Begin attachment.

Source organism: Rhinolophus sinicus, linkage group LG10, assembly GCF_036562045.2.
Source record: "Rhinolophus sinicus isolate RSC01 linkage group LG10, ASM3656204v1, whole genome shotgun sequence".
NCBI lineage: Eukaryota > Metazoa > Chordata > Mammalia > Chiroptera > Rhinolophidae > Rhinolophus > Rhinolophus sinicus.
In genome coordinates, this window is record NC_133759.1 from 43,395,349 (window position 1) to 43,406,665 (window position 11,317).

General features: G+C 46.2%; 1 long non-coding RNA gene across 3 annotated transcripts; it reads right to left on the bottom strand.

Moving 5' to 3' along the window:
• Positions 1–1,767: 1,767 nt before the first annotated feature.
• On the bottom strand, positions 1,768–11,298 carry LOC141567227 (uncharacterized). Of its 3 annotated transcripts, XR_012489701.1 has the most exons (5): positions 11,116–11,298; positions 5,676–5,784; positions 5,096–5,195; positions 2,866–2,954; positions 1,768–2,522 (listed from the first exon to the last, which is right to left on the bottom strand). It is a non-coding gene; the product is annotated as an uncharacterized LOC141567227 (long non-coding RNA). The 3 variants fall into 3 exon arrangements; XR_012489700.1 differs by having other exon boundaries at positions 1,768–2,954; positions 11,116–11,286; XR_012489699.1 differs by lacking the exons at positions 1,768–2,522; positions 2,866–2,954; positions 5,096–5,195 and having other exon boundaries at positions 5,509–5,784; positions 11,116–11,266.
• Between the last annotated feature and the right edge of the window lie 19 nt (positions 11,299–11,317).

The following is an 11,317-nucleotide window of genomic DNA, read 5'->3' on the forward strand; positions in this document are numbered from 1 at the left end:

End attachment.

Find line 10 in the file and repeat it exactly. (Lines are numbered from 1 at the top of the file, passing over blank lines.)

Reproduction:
The following is an 11,317-nucleotide window of genomic DNA, read 5'->3' on the forward strand; positions in this document are numbered from 1 at the left end: